Advertisement

Applied Physics A

, Volume 93, Issue 4, pp 973–976 | Cite as

Study of laser fragmentation process of silver nanoparticles in aqueous media

  • Petr ŠmejkalEmail author
  • Jiří Pfleger
  • Blanka Vlčková
Article

Abstract

Laser fragmentation of Ag nanoparticles in Ag hydrosol was studied by simultaneous measurements of the transmitted fluence of the incident laser beam and the time evolution of the surface plasmon extinction (SPE) spectra. The experiments showed that the laser fragmentation in a small volume of hydrosol proceeds during first 20 pulses and then reaches saturation. The value of the transmitted fluence corresponding to saturation increases with incident pulse fluence, but the impact of the first pulse applied to the hydrosols shows an optical limitation. Fluences above 303 mJ/cm2 cause the formation of less stable, aggregating nanoparticles, while fluences below 90 mJ/cm2 do not provide sufficient energy for efficient fragmentation. The interval of fluences between 90–303 mJ/cm2 is optimal for fragmentation, since stable hydrosols constituted by small, non-aggregated nanoparticles are formed.

PACS

52.38.Mf 79.20.Ds 

Preview

Unable to display preview. Download preview PDF.

Unable to display preview. Download preview PDF.

References

  1. 1.
    A. Fojtik, A. Henglein, Ber. Bunsen-Ges. Phys. Chem. 97, 252 (1993) CrossRefGoogle Scholar
  2. 2.
    M. Procházka, P. Mojzeš, J. Štěpánek, B. Vlčková, P.Y. Turpin, Anal. Chem. 69, 5103 (1997) CrossRefGoogle Scholar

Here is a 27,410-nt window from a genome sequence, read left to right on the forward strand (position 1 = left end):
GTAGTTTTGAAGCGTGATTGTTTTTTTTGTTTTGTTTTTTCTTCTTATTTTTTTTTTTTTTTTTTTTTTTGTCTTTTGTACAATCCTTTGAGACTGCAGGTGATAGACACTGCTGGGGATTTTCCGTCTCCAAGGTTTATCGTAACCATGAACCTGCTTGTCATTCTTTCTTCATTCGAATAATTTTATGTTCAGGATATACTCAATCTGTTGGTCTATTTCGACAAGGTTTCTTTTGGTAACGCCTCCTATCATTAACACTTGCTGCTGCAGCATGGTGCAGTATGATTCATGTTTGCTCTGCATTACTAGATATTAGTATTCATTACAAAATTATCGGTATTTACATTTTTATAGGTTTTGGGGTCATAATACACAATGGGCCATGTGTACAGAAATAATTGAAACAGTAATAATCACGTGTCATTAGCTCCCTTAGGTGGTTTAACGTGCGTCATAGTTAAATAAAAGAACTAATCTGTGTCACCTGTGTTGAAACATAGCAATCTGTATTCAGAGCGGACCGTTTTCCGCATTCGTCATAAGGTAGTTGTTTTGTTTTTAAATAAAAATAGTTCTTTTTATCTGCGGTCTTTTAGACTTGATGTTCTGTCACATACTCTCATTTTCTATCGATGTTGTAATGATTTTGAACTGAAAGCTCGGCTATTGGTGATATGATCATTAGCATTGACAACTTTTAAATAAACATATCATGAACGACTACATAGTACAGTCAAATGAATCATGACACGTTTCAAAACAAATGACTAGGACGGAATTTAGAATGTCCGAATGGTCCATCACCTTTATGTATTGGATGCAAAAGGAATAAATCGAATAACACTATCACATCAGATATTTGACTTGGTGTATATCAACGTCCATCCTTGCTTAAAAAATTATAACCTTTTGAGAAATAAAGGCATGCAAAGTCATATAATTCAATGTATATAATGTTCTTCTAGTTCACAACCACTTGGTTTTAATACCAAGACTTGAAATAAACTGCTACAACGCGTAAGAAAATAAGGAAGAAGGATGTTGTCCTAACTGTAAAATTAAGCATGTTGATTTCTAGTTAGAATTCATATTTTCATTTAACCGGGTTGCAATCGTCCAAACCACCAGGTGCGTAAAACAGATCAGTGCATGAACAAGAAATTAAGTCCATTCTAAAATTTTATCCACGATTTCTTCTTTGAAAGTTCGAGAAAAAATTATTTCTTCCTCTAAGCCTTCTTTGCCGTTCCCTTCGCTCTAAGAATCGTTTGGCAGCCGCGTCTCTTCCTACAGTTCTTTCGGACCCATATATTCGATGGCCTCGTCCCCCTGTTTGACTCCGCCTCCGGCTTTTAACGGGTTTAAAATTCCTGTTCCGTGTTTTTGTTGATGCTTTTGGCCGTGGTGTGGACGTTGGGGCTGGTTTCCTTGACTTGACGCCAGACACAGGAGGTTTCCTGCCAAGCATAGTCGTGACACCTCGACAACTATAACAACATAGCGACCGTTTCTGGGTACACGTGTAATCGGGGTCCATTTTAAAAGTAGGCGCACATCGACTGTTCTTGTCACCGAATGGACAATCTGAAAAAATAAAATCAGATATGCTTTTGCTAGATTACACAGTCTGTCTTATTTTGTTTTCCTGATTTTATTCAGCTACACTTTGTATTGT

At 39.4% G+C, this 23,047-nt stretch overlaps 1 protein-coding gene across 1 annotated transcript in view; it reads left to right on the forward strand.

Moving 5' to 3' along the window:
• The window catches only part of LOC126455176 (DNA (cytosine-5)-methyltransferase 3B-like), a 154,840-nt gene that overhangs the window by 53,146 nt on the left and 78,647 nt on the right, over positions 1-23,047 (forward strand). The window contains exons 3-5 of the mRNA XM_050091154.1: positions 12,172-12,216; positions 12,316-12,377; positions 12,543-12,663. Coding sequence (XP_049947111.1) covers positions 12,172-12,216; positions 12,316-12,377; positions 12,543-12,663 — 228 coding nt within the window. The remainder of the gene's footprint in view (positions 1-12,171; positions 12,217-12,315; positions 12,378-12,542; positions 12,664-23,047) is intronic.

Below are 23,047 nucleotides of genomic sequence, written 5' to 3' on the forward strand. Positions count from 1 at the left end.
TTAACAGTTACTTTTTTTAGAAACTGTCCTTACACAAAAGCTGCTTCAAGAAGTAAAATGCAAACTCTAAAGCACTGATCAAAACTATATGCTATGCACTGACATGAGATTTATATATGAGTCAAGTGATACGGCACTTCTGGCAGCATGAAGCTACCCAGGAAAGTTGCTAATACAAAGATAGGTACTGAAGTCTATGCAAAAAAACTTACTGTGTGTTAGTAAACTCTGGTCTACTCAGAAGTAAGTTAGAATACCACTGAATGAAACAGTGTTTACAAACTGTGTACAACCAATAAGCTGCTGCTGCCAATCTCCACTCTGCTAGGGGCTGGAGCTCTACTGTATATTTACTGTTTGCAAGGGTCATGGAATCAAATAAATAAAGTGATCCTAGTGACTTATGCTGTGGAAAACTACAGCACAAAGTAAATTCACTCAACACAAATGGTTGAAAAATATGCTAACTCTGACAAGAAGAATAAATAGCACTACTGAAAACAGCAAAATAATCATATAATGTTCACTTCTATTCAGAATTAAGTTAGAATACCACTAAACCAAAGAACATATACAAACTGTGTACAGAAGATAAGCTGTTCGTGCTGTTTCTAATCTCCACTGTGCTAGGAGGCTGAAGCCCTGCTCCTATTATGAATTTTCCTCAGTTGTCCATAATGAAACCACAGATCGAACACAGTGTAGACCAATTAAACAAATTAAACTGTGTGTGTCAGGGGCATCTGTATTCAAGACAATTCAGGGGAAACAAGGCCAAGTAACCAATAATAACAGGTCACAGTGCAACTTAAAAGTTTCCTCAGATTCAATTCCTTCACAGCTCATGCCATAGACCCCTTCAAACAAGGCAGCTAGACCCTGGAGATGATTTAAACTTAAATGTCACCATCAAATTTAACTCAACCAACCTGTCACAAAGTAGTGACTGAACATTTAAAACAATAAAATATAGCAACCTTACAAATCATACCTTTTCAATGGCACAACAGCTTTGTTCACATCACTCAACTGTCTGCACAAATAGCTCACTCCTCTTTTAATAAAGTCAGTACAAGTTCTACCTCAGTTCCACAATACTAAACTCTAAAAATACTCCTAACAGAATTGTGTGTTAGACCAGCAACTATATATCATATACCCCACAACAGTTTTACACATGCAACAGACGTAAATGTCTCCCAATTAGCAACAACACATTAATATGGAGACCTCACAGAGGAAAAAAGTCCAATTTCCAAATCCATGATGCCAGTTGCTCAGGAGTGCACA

3. 3.
    T. Tsuji, K. Iryo, N. Watanabe, M. Tsuji, Appl. Surf. Sci. 202, 80 (2002) ADSCrossRefGoogle Scholar
  4. 4.
    J. Pfleger, P. Šmejkal, B. Vlčková, M. Šlouf, Proc. SPIE 5122, 198 (2003) ADSCrossRefGoogle Scholar
  5. 5.
    P. Šmejkal, J. Pfleger, K. Šišková, B. Vlčková, O. Dammer, M. Šlouf, Appl. Phys. A 79, 1307 (2004) ADSCrossRefGoogle Scholar
  6. 6.
    U. Kreibig, M. Vollmer, Optical Properties of Metal Clusters (Springer, Berlin, 1995) CrossRefGoogle Scholar
  7. 7.
    P.C. Lee, D. Meisel, J. Phys. Chem. 86, 3391 (1982) CrossRefGoogle Scholar
  8. 8.
    For example: L.W. Tutt, T.F. Boggess, Prog. Quantum Electron. 17, 299 (1993) and references therein ADSCrossRefGoogle Scholar
  9. 9.
    G. Schmid, Nanoparticles—From Theory to Applications (Wiley, New York, 2004), p. 189 Google Scholar

Copyright information

© Springer-Verlag 2008

Authors and Affiliations

  • Petr Šmejkal
    • 1
    Email author
  • Jiří Pfleger
    • 2
  • Blanka Vlčková
    • 1
  1. 1.Department of Physical and Macromolecular Chemistry, Faculty of ScienceCharles University in PraguePrague 2Czech Republic
  2. 2.Institute of Macromolecular ChemistryAcademy of Sciences of the Czech Republic, v.v.i.Prague 6Czech Republic

Personalised recommendations